I just got back from attending the Prizmah, 2017 Jewish Day School Conference which, lucky for me, is in Chicago this year. I only heard about it a few weeks ago, so it was too late to pitch a proposal to be a presenter. (Maybe next time?) Instead I attended a most intriguing session:
As far as I could tell, this was the only session (among hundreds) that focused on Modern Hebrew instruction, and many respected speakers participated on the panel. My goal was to get a read on current thinking in the field, in part, because I am obsessed with the topic, but also to gauge how ‘ready’ the day school community seems for the primacy of Comprehensible Input message.
The session was fantastic and did not disappoint. Thanks to the wonderful panel of Hebrew leaders.
Here are some of my takeaways:
+Our pre-k-12 Jewish learning institutions, no matter how religious or what their modern Hebrew programming looks like – immersion, foreign language, content-related, lots of or limited instructional minutes – are all struggling to improve the quality and effectiveness of their modern Hebrew programs. They are fully aware that their stakeholders (students, parents, teachers) aren’t satisfied, and that their Hebrew outcomes are generally…underwhelming. (I wasn’t sure everyone knew, but they do. This is very good news, indeed!)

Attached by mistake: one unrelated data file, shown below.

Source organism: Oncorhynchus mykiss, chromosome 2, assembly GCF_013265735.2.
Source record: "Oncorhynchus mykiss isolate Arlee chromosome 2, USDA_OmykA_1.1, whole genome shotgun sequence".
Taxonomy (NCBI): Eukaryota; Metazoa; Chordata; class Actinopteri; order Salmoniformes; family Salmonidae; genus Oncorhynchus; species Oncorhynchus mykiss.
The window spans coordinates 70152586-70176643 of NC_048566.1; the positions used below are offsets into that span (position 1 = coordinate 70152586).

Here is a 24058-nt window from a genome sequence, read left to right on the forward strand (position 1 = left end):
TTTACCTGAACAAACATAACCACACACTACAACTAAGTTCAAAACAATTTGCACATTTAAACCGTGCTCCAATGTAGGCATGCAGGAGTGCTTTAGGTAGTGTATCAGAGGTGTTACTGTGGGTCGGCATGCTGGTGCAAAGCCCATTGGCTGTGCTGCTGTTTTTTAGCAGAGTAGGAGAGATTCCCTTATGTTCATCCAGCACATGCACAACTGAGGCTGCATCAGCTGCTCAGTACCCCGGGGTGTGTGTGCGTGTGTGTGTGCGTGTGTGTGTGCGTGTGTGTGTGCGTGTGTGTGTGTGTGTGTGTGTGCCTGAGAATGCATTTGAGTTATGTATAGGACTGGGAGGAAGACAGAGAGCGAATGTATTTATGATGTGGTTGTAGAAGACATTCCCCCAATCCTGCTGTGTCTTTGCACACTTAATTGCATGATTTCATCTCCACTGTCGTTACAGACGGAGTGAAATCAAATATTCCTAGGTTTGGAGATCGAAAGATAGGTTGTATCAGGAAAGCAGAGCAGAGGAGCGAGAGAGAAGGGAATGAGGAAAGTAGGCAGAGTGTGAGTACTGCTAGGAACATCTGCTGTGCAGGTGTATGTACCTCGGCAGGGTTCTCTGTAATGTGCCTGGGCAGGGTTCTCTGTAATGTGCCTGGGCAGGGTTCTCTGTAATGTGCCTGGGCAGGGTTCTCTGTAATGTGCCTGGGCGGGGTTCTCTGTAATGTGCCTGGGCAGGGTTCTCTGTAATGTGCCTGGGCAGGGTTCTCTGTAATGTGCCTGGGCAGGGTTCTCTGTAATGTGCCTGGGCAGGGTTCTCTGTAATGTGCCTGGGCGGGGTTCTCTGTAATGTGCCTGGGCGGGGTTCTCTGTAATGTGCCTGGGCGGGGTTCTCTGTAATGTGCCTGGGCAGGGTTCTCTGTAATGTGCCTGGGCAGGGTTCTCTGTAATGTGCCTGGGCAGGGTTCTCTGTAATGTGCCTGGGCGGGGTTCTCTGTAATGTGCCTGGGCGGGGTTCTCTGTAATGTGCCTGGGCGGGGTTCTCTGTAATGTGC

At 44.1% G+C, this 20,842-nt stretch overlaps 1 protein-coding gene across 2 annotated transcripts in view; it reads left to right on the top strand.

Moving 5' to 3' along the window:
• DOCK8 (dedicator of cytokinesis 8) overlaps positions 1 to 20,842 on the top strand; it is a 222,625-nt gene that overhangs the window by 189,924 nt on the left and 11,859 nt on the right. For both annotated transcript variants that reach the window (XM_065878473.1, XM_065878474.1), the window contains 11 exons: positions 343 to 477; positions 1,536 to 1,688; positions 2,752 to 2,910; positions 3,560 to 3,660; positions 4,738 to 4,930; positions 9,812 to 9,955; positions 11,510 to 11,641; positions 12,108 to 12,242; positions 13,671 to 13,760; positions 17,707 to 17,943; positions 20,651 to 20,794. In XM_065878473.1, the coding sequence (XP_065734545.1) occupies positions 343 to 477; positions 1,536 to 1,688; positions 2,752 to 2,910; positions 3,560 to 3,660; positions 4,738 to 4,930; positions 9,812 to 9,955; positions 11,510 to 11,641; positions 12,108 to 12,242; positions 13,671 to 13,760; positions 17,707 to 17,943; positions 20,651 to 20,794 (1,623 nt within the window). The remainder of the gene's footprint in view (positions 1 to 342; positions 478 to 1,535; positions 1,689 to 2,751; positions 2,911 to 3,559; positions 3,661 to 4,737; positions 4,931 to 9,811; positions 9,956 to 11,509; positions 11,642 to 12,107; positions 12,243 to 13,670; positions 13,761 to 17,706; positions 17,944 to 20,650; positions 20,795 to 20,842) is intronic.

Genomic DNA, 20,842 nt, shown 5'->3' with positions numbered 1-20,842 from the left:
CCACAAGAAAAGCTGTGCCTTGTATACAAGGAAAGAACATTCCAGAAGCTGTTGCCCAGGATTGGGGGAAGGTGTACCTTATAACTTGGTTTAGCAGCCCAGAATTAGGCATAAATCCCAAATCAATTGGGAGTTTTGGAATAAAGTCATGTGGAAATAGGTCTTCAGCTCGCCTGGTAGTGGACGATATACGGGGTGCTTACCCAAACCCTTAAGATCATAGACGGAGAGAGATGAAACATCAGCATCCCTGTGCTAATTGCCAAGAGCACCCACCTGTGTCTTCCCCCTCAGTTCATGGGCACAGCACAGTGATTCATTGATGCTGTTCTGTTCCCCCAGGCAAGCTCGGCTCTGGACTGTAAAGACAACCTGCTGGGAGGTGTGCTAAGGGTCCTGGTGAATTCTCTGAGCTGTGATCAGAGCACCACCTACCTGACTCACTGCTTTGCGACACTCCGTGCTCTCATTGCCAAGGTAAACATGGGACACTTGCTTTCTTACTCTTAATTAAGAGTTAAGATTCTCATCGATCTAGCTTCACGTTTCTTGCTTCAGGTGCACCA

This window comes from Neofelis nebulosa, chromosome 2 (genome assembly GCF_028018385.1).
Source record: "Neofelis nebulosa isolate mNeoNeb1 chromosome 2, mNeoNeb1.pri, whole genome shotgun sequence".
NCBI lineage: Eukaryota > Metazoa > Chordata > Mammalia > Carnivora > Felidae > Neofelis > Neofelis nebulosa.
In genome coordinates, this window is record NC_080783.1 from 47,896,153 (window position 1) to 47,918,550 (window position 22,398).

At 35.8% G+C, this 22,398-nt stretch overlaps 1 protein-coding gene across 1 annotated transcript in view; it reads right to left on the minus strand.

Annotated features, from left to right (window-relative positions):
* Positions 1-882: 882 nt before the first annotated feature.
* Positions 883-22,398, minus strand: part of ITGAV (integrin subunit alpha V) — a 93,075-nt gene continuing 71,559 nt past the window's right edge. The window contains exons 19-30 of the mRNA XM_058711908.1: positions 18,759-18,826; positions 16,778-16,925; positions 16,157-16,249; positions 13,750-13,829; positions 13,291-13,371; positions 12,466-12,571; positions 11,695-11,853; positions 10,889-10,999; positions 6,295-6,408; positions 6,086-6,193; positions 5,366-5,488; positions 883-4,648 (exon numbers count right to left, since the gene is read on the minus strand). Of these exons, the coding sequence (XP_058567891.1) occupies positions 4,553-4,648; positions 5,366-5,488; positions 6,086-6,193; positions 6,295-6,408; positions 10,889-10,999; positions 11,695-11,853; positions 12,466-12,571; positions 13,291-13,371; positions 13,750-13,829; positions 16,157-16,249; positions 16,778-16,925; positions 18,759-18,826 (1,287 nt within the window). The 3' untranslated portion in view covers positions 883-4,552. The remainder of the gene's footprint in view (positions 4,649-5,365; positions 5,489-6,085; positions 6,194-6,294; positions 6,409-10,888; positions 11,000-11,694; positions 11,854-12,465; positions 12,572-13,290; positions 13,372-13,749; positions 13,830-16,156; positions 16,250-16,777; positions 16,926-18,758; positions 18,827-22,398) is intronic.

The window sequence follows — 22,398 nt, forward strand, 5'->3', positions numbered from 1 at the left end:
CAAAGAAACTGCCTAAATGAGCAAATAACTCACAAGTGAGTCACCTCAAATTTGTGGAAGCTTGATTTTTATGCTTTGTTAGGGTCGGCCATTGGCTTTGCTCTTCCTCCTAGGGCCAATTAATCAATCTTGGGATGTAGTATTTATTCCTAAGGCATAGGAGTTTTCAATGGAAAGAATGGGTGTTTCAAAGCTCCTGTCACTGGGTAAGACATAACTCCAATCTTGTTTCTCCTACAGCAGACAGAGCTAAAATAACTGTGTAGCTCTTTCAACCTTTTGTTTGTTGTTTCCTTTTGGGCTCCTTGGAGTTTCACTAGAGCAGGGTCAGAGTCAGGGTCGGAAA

+Our institutions are talking about embracing proficiency-oriented programming for communication. THIS IS HUGE! When I was a student, it was rare to question any, let alone the Audio-lingual (grammar drills) or translation teaching methods. Now, though, our leaders realize that face to face communication does not arise from ‘slice ‘n dice’ methods that chop the language up and explain how the parts work. Day schools want a vibrant Hebrew culture where the language is a tool for everyday communication – in the library and cafeteria, as well as the Hebrew classroom.
+Our day school leaders realize we need to create a cadre of knowledgeable teacher leaders for ongoing improvement and sustainability. They believe in quality professional development and common experiences for our teachers. They realize that a native Hebrew speaker does not an expert in teaching strategies make. THIS IS GIGANTIC.
+Our day schools are willing to experiment in their buildings, tweaking the program delivery model, scheduling, offerings, team-teaching, coaching/mentoring, teacher meetings and collaboration time, peer observations, curriculum, etc. They are finding creative ways to re-brand their programs to increase visibility, information, and positive press among the community of parents and students. And importantly, many are willing to shine a flashlight on their existing program and perform a self audit (by an outside/objective observer) to ascertain weaknesses and opportunities for improvement. Many are undergoing massive revision-ing.
+Many schools are finding ways to extend modern Hebrew beyond the classroom and throughout the schoolhouse by hosting Hebrew language sports classes (Krav Maga); using Hebrew in the lunchroom, and integrating Hebrew across the curriculum by singing Hebrew songs in Music class; employing Hebrew in Art, etc.
+Hebrew is gaining legitimacy by affiliation with the national parent organization, ACTFL (The American Council of Teachers of Foreign Languages). Many Jewish schools are looking to the ACTFL proficiency guidelines to set standards. Hopefully soon there will be a Hebrew Special Interest Group (SIG) within ACTFL, as well as a National Association of Hebrew Teachers, providing more support and resources for Hebrew teachers nation-wide.